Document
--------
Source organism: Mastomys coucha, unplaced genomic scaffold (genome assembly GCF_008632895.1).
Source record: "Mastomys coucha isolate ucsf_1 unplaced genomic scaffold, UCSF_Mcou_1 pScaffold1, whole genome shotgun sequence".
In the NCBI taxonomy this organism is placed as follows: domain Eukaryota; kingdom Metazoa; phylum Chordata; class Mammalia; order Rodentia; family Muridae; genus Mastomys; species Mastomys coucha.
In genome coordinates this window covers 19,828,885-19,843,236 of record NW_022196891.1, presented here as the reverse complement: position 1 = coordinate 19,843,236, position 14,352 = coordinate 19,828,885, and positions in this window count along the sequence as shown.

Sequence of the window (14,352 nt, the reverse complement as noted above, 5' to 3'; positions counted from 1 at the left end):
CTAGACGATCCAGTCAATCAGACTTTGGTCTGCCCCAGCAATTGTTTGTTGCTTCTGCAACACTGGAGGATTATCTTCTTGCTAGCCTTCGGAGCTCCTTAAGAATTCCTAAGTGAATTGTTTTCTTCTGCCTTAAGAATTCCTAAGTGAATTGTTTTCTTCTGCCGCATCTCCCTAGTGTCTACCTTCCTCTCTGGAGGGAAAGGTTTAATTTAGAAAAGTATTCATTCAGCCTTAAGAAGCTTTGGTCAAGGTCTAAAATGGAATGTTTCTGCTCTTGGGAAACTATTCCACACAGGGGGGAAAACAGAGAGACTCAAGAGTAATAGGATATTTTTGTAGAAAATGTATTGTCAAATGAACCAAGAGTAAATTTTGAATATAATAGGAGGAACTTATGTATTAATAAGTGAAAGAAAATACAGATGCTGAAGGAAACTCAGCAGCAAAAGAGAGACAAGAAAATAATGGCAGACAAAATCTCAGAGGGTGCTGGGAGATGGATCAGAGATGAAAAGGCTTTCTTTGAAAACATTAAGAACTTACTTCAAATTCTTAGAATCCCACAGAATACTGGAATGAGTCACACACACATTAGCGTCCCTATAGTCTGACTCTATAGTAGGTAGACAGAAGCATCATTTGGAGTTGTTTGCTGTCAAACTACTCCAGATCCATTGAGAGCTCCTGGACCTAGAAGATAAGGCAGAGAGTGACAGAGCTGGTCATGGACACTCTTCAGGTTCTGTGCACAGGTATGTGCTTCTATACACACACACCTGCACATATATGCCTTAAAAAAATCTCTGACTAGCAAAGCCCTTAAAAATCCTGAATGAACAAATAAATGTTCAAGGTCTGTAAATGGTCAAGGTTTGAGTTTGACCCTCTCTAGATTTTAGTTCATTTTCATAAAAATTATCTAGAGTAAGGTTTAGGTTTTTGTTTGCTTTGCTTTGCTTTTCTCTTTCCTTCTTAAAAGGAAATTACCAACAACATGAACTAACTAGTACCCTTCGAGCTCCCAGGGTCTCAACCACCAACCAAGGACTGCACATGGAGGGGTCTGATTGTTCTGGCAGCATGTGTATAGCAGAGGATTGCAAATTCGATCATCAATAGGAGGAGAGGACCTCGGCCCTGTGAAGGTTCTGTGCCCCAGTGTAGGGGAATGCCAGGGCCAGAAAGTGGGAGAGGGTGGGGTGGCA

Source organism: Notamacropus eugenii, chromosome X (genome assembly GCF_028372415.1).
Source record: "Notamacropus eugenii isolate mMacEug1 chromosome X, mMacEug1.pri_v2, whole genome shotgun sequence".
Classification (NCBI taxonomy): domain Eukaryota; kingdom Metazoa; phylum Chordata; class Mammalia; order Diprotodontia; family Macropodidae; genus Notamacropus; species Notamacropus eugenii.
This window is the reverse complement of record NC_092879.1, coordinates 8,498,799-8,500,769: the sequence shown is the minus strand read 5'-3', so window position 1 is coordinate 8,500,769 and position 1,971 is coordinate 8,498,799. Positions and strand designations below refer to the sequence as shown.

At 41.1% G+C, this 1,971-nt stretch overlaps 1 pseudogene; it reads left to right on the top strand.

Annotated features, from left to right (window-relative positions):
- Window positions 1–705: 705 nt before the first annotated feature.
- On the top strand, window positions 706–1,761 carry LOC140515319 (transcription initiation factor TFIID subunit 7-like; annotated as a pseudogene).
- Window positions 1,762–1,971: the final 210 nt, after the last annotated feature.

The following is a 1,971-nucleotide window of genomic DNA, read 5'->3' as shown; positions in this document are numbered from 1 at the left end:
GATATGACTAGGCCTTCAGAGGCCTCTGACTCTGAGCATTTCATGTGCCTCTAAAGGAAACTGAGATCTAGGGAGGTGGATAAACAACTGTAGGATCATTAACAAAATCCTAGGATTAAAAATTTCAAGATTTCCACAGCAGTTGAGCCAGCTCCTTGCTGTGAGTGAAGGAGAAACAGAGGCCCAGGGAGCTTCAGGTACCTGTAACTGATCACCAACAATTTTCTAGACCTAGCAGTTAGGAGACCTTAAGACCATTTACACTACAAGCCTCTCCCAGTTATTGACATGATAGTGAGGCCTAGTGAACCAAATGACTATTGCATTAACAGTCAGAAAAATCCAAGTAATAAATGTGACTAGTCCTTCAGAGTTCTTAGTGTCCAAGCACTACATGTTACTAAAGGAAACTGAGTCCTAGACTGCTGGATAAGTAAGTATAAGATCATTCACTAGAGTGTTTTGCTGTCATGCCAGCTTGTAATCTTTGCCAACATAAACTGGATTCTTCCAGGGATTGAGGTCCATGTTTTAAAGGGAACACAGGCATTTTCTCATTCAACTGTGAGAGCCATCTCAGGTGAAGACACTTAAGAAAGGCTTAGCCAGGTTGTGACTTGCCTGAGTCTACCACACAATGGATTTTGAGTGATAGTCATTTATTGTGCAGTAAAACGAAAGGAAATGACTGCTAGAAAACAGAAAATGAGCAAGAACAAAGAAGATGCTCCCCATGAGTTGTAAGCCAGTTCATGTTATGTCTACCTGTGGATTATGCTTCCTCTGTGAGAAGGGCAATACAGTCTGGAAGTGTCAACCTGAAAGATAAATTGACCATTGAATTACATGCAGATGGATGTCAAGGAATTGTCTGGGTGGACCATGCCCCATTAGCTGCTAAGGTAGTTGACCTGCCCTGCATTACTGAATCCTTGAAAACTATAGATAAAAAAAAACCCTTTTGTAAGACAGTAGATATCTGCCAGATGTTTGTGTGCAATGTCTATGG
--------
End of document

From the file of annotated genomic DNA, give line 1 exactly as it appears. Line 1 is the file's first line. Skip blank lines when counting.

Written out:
Source organism: Mastomys coucha, unplaced genomic scaffold (genome assembly GCF_008632895.1).